The New Zealand First Foundation received $100,000 in just one week from two rich-listers, whose donations remained secret because the individual payments fell below the disclosure threshold.
An electoral law specialist says the payments show the level at which donations have to be made public is set much too high.
The Spencers, one of New Zealand's richest families, donated $50,000 to the foundation in July 2017 - election year - using a law firm to make the payments in four amounts below the level at which donations are made public.
The week before, Andrew Bagnall, and entities connected with the racing car driver turned businessman, also donated $50,000 to the foundation in four separate payments.
A law firm acting for the Spencer family, which has a wealth estimated at $1 billion by the NBR Rich List, made four donations of $12,500 each, on the same day - 11 July 2017.
RNZ has seen a letter sent to the foundation by law firm Martelli McKegg that day, confirming that the donations would not be made public.
A Martelli McKegg solicitor wrote to foundation trustee Doug Woolerton saying that, under the firm's understanding of electoral law, the donors must be disclosed to the New Zealand First Party but not publicly declared.
"We understand that as the donations are individually less than the threshold of $15,000 the details of the donors will not be disclosed to the public or the Electoral Commission."
The letter names the four donors as Berridge, Mertsi and Olivia Spencer and Jeffrey Scrimgeour. Records show that each donor was issued a $12,500 receipt by foundation trustee Doug Woolerton.
The Spencer family fortune dates back to the pulp and paper producer Caxton in the late 1800s and today they have business interests around the world. The Spencer property investment company is Clime Asset Management, whose portfolio includes Waiheke vineyard Man O'War.
Members of the Spencer family were named as financial contributors to the National Party in Nicky Hager's 2006 book The Hollow Men.
In the book Hager quotes a 2005 email from former Business Roundtable chairman Rob McLeod to National MPs Don Brash and John Key.
"Berridge and Mertsi Spencer have been talking with me about the possibility of increasing their financial contribution to your election campaign. They are also very keen to meet John after hearing about him from you," McLeod wrote.
There are no records of the Spencer family donating to National in the mid-2000s but electoral donation rules were different then and allowed parties to use trusts to collect money without naming individual donors.
For example, in the 2005 election The Waitematā Trust gathered more than $1.2 million for the National Party but the donors to that trust were not publicly disclosed.
Otago University Law Professor Andrew Geddis, who has viewed foundation documents, believed the 2017 Spencer family donations to the New Zealand First Foundation were within electoral law.
"If four individual family members each individually decide they want to give $12,500 and those four donations are bundled together into one donation of $50,000 and passed over in one amount that's perfectly legal."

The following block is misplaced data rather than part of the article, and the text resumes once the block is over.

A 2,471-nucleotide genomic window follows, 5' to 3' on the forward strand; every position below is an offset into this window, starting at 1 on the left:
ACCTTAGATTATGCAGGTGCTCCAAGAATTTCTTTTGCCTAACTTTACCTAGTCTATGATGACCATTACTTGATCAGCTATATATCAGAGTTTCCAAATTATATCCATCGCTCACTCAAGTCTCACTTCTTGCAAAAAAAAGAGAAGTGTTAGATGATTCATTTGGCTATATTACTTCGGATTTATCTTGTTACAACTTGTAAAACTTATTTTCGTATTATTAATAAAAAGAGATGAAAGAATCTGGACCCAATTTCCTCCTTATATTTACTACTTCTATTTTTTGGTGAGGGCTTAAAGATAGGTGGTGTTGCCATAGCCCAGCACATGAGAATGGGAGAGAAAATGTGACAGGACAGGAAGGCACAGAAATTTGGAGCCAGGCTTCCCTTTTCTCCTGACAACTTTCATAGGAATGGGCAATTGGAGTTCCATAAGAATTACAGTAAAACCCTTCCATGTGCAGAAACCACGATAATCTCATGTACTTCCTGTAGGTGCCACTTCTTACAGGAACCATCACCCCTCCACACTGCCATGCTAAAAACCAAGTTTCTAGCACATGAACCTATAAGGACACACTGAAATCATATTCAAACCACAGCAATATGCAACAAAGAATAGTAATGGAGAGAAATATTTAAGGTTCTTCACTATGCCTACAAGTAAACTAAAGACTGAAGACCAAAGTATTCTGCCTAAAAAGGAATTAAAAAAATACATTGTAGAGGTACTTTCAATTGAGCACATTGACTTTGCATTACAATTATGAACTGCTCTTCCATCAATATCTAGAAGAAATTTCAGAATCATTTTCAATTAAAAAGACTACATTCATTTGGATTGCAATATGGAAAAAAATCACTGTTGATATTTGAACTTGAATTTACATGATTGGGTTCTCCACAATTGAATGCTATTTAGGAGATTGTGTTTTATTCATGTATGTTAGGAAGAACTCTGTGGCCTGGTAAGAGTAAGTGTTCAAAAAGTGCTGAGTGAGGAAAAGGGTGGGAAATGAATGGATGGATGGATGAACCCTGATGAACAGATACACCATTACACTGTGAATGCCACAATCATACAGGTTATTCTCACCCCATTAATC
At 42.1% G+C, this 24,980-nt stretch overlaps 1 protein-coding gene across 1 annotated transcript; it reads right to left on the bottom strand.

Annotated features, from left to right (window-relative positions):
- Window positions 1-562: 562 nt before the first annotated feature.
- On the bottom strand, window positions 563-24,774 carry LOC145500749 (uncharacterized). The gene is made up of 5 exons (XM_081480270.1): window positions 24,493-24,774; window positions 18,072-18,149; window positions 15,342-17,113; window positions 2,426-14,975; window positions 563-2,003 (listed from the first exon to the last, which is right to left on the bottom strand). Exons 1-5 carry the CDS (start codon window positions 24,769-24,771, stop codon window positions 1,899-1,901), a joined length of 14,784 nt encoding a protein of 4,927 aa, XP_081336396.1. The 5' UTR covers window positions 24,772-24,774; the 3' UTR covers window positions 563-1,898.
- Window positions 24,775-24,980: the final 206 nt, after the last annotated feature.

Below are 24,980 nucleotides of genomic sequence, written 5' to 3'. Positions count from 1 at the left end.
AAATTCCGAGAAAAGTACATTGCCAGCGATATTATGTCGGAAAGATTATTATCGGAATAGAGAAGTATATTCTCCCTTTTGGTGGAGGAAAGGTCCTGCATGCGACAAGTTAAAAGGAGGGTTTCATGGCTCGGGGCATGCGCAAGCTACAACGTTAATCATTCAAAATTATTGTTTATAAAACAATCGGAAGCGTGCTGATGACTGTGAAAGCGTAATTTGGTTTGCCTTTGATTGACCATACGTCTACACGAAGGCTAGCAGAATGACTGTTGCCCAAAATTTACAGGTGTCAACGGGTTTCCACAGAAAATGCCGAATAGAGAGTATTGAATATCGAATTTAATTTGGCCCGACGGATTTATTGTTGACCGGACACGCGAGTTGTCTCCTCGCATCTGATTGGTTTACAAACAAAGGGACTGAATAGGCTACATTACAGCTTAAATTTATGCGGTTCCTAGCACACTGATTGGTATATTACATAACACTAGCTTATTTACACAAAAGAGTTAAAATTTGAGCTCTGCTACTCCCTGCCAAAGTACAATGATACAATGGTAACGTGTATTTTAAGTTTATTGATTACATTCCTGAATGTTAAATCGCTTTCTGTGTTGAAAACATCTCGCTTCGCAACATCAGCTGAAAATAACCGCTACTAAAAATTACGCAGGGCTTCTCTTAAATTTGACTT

But Geddis believed the law should be changed to require greater disclosure. "The ultimate effect is that a political party has received a sum of $50,000 from essentially one family. Now $50,000 in the New Zealand political sphere - it's a reasonably big amount of money."
The donations from Andrew Bagnall were also made in four separate payments. The first was made in his own name on 4 July 2017 for $10,000. Over the next two days, three entities associated with Bagnall made separate payments totalling another $40,000. The payments, from entities named as Miramare, Perune and ETF, all have the same reference: 'election 17'.
Bagnall has been a professional motor racing driver since the 1980s and built his name in business with the Gullivers Travel group.
One of his major investments is Green Cross Health, which owns more than 350 pharmacies under the Unichem and Life Pharmacy brands.
Bagnall, who has a wealth estimated at $125 million by the NBR Rich List, is also a philanthropist and in 2018 donated $1.2 million to establish scholarships for Auckland university graduates.
Neither the Spencer family nor Bagnall responded to requests for comment from RNZ.
The donations are part of a pattern, previously revealed by RNZ, of the foundation receiving payments from wealthy donors just beneath the $15,000 disclosure threshold.
The foundation received 12 payments of $15,000 - one cent under the disclosure level for political donations - in the two years between April 2017 and May 2019, according to records viewed by RNZ.
In that time the foundation received a further six amounts between $14,000 and $15,000.
Those donations alone brought in more than $250,000, yet none of the donors were revealed.
The foundation went on to spend hundreds of thousands of dollars paying bills for New Zealand First, including campaign expenses, renting and setting up a campaign HQ in Wellington and running the party's website.
The Spencers are among multiple large donors to the foundation between 2017 and 2019 revealed by RNZ in recent weeks, where individual payments are $15,000 or less but exceed that in a single year when added together. Others include:
- Cambridge Stud owners Brendan and Jo Lindsay and associated entities: $75,000
- Property development company Conrad Properties and related entities: $55,000
- Business owner and motorsport driver Andrew Bagnall and related entities: $50,000
- Brink's Chicken owners the Van Den Brink family and associated companies: $36,000
- Entities owned by stud owner and former motorsport driver Kent Baigent: $30,000
- Entities owned by rich-lister Graeme Hart: $29,990
- Seafood company Talley's and managing director Sir Peter Talley: $26,950
- Windsor Park stud owners Nelson and Sue Schick and related entities: $20,000